So the lesson of the day is…Automotive Paint is Delicate – Don’t Touch It!!

Todd Cooperider Esoteric Auto Detail
Todd Cooperider
Esoteric Auto Detail
Columbus, Ohio
EsotericDetail.com
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41 comments on Automotive Paint is Delicate – Don’t Touch It!!

  1. Justin says:

    Great topic Todd.

    In my expience in the body shop, if you leave basecoat in an open mixing can overnight, the next day you will return to something that feels like a super-bounce ball. Flexible, solid, but not rigid. A cars substrate (sheetmetal) expands and contracts with temperature, so the paint needs to be flexible to prevent cracking. (Think of urethane bumpers and sills)

    Even a standard 3 part clearcoat or single stage with hardener mixed in has major flex

  2. Ivan Rajic Ivan Rajic says:

    Todd that’s some great info and advice! My personal favorite is when people lean on cars. I absolutely can’t stand it and have been known to actually tell someone, politely of course, to stop leaning on a car that wasn’t even my own.

    Paint is definitely delicate, especially the softer paints out there, and all should heed your advice!

    Great post.

  3. Richard says:

    Great article Todd. This past weekend someone leaned her elbow on my car on my one week unwashed car with noticeable dust on it. After I washed it and examined the area under the sun, that spot where her elbow was resting had swirl marks, just at that spot! The good news is that I can easily take the swirls out from the polishing techniques I learned from this site!

    A lot of people do not understand that concept of delicate paint!

  4. Adam B says:

    I agree Todd, you definitely should start your own show, I’d watch it for sure!

  5. Eric Schuster Eric says:

    nice article Todd. The worst is when the client asks “can I touch the paint” after a 12 hour session with the car…I cringe everytime I hear that phrase. I even had one guy swipe dust off the car (outside in the sun, windy day) after I spent two days on the car…of course it scratched it up, and I rehit the panel, but COME ON, I just put 2 days of work in on the car and you dont see me touching it with anything but a MF towel…

    • Adam B says:

      during the winter when salt is covering my car, my friends will trace their finger in the salt to write some word and I go nuts, like start yelling, I cannot stand that, I’ve seen that a hundred times too, when pollen is covering the car or dust, they trace there finger along the car, I go nuts, as they start to make there move, I catch them I’m like stop don’t touch it, and then I have to explain why.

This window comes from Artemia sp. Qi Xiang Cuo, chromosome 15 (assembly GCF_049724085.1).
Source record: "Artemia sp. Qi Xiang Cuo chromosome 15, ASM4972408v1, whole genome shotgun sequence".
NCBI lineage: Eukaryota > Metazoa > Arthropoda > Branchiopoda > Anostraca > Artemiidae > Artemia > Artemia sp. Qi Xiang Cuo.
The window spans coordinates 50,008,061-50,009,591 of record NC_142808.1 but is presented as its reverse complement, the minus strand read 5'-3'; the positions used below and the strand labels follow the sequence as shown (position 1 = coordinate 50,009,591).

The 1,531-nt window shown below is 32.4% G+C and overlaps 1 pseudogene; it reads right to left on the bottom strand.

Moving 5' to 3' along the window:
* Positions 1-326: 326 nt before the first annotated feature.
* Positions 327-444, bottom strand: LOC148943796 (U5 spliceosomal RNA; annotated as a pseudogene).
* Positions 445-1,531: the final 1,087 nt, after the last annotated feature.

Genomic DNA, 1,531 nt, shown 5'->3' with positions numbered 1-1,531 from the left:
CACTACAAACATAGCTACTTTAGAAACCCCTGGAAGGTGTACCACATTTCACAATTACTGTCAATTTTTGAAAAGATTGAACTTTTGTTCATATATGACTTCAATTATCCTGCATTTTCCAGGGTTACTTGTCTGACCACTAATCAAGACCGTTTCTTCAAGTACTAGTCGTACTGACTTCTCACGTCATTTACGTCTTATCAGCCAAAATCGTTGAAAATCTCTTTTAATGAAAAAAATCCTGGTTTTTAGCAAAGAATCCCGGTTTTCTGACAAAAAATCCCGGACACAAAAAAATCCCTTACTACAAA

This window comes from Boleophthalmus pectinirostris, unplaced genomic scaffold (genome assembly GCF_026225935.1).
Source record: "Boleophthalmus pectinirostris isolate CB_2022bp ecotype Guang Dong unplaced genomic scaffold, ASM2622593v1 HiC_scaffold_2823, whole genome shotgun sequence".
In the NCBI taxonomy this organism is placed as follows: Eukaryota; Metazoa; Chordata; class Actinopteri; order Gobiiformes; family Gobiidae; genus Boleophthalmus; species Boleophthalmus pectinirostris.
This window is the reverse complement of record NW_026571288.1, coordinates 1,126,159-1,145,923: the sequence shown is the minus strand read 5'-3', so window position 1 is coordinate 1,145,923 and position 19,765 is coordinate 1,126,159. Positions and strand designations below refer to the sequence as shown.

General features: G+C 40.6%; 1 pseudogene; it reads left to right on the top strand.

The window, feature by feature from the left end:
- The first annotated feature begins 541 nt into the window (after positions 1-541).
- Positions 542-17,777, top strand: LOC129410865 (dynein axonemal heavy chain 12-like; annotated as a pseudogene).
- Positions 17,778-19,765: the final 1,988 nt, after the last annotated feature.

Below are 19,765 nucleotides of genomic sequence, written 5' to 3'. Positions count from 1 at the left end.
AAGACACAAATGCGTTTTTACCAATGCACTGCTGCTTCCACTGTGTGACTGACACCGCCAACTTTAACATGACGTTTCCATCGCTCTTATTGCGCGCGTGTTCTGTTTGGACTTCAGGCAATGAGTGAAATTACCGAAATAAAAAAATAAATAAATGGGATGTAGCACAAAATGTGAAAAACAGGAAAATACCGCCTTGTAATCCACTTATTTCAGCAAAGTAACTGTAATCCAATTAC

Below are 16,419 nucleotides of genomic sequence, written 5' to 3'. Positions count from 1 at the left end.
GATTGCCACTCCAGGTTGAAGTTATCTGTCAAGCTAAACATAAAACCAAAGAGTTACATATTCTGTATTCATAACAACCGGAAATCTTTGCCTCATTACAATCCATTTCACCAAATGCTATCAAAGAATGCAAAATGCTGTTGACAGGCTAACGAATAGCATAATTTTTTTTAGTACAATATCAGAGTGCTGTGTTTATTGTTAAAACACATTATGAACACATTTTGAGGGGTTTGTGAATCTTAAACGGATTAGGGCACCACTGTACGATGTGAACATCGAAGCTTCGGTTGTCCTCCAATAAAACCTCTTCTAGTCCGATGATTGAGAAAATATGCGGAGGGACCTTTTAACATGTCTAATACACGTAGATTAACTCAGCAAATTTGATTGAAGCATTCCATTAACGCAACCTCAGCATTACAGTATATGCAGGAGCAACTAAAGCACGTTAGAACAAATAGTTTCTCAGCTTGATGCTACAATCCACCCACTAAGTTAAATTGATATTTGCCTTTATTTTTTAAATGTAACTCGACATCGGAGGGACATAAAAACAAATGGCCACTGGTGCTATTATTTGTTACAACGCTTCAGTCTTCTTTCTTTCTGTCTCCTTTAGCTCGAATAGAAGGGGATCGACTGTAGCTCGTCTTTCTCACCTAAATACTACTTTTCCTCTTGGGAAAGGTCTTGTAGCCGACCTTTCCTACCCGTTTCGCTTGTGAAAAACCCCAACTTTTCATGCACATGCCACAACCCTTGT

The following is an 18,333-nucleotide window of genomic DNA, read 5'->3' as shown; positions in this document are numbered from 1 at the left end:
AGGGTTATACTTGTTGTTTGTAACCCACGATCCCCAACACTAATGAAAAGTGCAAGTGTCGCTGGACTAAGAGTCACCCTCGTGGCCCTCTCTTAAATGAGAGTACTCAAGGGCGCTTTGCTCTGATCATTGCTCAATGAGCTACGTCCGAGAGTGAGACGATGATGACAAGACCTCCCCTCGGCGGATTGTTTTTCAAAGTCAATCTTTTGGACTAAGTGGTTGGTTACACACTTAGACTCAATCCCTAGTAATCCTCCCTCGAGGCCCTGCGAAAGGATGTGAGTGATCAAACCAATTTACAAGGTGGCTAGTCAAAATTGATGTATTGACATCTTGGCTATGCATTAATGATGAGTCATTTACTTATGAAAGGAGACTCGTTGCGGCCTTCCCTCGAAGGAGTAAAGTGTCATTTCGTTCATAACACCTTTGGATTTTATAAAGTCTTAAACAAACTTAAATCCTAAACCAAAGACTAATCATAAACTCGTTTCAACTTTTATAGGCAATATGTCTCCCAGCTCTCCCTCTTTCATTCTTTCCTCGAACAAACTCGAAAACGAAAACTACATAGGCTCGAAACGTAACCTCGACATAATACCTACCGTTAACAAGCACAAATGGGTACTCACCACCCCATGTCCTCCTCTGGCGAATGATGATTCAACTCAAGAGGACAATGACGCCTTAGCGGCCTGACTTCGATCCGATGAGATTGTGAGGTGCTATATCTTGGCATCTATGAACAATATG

• Thanks Eric. In those cases, you can quickly see why you had to spend so much time fixing the vehicle. The best thing you can do at that point is try to (respectfully) educate the owner on how delicate it is. I try to put as many of my clients through an educational course (by linking them to specific articles here on DI) before I even do the work so they’re prepared for the after-care process. But still, that doesn’t always work.

  6. David says:

    Wow Todd,

    So with respect to the following point you made in your article:

    “Dusting”. This may be OK if the car is sitting inside a storage facility, but not after it has been driven. Even with a quick detailer, you risk scratching/marring the paint.

    I’ve read that in some forums it’s okay to use some dusters, probably the safest would be the California Duster before using a quick detailer so long as you apply the lightest of pressure to the vehicle with the duster.

    If you suggest not using these duster type items, what’s the point of even using a quick detailer then? Won’t that even put more scratches and swirls on the vehicle becuase we’re now wiping off the vehicle with even more dust?

    And what’s your take on waterless washing (i.e. Optimum ONR)? There are some critics that avoid using waterless washing products for the same reasons as well.

    • David,

      While using tools like these may be safe on some paints, in some situations, I’d much rather preach to the majority. There are always exceptions, but in my position is much better to teach people to be on the cautious side than to try to find the exceptions. IF I had a metallic silver BMW for instance, I’m confident in my abilities and knowledge of paint care that I could probably do light “dustings” or wipedowns between washes and still prevent marring. Seeing cars in what I would call very good condition (lack of swirls) is a rarity in my experience…even “show” cars. While not perfect, my 60k mile soft black daily driver looks exceptionally good. My wash methods are solid, I do not do any kind of wipedowns/dusting whatsoever, and I rarely do even a light polish on it.

      I’ve dealt with some ridiculously soft paints that even with the absolute best wash methods, you will get some slight marring. That’s with the safety of lots of water and lubrication safely floating even the slightest debris away. Now imagine what a dusting or a quick detailing would do to it!

      Rinseless washing (ONR) is safe for most paints most of the time with proper techniques. Once again, there are exceptions. Would I use it on a very dirty, soft black paint like mine? No. Would I use it on my car (or similar) when it is just lightly dirty? Yes.

      As for quick detailers, the only time I use them (or recommend using them) is during or immediately after drying. Unfortunately many people mistakenly use these as an alternative to washing the car.

      I hope this helps.

      • Matt says: